the war looking toward its close."

I wrote the following brief epistle to my wife in a jocose spirit:
"For the love I bear you, I herewith enclose to you the fruits of my
toil, danger, privations, and glory for the past two months, $381.65,
according to the estimate of my services by the paymaster."

I have referred to the embarrassment and trouble which came to me
soon after I assumed command at Henderson by the condition of the
State elections and the rebel civil officials. Another annual election
occurred just before the close of my service in 1863, and I was
required by General Boyle to see that his orders were enforced. In
addition to the order that no one who was not _in all things_ loyal to
the State and Federal Governments should be allowed to be a candidate,
a further order was issued which made it the duty of the judges of
election to allow no one to vote unless he was known to them to be
an undoubtedly loyal citizen or unless he took the "iron-clad" oath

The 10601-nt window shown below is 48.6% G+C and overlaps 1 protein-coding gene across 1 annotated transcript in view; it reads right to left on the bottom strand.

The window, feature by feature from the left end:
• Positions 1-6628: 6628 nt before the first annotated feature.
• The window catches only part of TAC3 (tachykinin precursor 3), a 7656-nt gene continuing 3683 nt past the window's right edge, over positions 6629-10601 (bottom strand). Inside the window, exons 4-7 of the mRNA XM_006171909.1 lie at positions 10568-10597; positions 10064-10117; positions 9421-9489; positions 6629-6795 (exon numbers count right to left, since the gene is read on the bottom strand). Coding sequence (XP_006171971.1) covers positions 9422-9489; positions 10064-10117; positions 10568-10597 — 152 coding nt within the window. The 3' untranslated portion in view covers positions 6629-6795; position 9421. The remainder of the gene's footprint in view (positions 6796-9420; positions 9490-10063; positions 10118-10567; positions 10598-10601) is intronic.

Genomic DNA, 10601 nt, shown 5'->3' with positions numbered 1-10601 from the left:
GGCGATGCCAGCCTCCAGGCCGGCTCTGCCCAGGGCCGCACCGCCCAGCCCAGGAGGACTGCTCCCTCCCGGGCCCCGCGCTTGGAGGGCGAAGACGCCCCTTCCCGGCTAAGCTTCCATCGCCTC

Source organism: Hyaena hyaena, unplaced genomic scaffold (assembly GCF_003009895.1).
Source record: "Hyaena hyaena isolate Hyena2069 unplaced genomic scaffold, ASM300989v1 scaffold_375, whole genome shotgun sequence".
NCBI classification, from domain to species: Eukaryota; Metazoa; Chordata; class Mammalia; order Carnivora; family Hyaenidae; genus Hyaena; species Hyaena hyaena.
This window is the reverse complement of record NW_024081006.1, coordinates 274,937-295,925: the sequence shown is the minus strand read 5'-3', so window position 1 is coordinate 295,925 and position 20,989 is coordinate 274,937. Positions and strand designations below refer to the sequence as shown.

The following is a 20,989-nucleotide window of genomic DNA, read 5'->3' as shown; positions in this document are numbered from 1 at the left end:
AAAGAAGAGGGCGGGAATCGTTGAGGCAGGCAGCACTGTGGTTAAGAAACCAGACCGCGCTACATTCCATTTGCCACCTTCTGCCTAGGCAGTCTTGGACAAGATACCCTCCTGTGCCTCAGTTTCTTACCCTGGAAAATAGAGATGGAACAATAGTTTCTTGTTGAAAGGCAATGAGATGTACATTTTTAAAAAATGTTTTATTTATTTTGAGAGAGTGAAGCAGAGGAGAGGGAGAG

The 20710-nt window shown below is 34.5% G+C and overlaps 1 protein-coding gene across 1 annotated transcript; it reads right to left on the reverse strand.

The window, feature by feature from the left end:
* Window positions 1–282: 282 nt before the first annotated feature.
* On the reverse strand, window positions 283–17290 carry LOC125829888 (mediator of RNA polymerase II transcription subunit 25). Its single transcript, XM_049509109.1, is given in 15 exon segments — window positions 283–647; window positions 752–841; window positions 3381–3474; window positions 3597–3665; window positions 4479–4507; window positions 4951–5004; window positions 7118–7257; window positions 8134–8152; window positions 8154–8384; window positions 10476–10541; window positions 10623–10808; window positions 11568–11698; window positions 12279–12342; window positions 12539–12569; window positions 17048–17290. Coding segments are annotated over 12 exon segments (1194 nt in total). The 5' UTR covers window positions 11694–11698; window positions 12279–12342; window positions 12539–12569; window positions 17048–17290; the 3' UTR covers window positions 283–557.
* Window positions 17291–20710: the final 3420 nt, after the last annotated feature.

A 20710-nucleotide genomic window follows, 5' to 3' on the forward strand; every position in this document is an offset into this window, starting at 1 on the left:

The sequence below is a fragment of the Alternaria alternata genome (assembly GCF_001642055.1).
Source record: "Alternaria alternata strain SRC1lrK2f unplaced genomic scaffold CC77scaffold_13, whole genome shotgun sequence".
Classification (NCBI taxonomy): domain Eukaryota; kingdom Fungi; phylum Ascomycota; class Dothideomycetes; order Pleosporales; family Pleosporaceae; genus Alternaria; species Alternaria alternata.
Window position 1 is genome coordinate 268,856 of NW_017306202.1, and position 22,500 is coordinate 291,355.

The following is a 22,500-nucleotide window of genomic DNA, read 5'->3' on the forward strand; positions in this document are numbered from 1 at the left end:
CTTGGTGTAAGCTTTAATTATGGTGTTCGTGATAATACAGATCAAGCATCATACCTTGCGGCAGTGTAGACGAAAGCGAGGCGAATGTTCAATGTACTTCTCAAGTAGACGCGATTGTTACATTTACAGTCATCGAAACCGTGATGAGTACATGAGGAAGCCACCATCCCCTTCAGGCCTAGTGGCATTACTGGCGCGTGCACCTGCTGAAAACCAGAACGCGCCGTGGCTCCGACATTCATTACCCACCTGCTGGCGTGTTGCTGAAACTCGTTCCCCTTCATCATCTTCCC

of loyalty prescribed by the State law. It was made the duty of the
military authorities to see that these orders were enforced. I did not
have a sufficient force to station a detachment at every voting-place,
but I scattered the military election proclamation broadcast, and had
a force at a number of the leading voting-places.

In one of the Congressional districts within my command I had a
peculiar condition. The regular or State Union candidate was opposed
by a prominent citizen, who had stood by the Federal Government at the
beginning of the rebellion, had raised a Federal regiment, and had
fought gallantly at Donelson and Shiloh. But after the President's
announcement of the Emancipation Proclamation, he resigned from the
army and returned to Kentucky to array himself with the peaceful
opponents of the Administration. He was permitted to make a canvass
of his district without any interference by the military, and at the
election none of my command found it necessary to interpose. But the
fact was that many who would have supported him at the polls abstained
from voting because they were unwilling to take the "iron-clad" oath.
Although the State Union candidate received a decided majority of the
votes, his seat was contested by his opponent on the ground, among
others, of military interference with the election, and my name was